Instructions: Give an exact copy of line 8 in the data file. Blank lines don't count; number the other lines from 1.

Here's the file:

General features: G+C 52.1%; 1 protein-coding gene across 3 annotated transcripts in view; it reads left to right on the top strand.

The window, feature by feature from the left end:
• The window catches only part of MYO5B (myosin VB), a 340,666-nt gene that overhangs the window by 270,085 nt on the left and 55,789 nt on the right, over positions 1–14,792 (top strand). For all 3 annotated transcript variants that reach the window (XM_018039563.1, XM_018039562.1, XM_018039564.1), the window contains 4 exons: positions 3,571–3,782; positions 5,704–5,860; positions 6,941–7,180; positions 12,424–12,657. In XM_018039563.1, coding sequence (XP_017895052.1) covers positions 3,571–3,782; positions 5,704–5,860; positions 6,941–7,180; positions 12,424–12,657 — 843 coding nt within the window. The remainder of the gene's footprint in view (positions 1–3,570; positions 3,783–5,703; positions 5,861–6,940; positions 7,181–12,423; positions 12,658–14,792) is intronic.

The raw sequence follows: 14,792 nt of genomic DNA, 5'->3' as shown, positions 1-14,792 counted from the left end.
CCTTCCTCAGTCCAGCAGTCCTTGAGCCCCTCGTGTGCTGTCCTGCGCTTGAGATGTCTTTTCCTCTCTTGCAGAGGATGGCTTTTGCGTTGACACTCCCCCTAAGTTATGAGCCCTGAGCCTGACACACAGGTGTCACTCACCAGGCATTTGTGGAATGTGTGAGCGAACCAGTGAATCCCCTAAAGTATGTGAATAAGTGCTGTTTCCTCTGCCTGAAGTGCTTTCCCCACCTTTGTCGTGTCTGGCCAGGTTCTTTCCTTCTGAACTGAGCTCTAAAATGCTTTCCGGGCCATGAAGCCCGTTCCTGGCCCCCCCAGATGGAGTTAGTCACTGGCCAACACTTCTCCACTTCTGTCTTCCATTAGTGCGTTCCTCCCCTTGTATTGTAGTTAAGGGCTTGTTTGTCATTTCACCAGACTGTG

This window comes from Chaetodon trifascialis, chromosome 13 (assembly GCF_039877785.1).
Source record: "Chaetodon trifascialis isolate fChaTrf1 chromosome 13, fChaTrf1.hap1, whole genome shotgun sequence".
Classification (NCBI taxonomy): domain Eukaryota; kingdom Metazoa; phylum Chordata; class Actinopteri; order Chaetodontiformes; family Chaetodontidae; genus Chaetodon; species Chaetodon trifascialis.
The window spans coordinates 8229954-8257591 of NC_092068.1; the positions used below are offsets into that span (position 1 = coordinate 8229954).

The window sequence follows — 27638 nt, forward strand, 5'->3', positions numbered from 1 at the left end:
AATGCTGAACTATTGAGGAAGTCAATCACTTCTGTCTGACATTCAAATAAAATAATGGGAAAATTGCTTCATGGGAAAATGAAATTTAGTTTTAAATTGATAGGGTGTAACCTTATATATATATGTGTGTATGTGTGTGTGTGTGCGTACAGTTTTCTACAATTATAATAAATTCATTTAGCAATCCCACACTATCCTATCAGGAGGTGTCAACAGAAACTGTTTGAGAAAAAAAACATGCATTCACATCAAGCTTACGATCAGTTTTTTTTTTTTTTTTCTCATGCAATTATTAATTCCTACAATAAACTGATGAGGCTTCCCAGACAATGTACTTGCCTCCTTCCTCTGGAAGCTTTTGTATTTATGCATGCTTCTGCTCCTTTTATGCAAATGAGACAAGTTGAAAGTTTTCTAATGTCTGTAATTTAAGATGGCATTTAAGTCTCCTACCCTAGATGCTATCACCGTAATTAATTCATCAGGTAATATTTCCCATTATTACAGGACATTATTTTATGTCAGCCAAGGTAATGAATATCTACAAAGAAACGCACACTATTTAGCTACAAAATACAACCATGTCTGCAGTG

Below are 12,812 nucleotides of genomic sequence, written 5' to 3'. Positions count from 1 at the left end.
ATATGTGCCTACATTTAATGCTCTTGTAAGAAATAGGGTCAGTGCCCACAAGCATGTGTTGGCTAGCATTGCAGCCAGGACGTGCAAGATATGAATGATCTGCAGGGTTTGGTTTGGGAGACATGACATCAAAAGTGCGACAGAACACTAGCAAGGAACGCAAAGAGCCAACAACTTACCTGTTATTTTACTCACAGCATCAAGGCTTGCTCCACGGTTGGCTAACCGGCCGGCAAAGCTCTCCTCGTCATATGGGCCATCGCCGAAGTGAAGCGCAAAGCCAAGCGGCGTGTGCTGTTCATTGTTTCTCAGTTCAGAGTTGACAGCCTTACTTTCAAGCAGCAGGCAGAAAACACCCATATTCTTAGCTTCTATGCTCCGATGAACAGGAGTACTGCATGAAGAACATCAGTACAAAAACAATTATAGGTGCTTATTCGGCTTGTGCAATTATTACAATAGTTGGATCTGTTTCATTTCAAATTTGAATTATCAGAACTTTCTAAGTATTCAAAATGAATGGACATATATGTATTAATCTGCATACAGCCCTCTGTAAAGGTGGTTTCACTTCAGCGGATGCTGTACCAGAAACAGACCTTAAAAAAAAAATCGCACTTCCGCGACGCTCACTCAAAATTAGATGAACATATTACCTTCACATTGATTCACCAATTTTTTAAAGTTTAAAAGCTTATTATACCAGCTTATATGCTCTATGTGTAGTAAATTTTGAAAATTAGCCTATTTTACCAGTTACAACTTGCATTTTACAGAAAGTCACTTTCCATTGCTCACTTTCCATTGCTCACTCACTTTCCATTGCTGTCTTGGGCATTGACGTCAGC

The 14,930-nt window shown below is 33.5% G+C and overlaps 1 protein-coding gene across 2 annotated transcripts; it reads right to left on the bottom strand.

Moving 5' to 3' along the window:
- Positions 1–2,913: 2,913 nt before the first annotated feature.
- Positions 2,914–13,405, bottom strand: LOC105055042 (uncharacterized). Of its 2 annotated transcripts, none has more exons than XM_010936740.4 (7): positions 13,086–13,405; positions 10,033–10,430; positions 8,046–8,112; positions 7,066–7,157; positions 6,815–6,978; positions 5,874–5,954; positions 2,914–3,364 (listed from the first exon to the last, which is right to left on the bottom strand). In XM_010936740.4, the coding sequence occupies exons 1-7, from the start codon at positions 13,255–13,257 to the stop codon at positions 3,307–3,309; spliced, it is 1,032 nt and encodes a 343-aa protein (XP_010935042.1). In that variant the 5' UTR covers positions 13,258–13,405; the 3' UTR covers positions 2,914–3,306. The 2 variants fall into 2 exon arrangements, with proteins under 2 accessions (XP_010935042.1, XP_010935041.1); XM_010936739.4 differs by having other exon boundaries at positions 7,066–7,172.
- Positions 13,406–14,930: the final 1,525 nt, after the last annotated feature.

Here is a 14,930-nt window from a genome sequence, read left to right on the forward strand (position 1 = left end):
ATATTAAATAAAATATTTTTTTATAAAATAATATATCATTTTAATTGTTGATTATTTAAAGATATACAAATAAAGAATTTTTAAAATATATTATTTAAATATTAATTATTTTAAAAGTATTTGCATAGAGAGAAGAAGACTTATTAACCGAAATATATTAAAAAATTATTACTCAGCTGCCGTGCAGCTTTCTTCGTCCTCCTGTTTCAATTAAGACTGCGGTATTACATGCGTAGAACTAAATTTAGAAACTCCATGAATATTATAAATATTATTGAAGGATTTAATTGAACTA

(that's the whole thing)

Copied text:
Classification (NCBI taxonomy): domain Eukaryota; kingdom Metazoa; phylum Chordata; class Actinopteri; order Chaetodontiformes; family Chaetodontidae; genus Chaetodon; species Chaetodon trifascialis.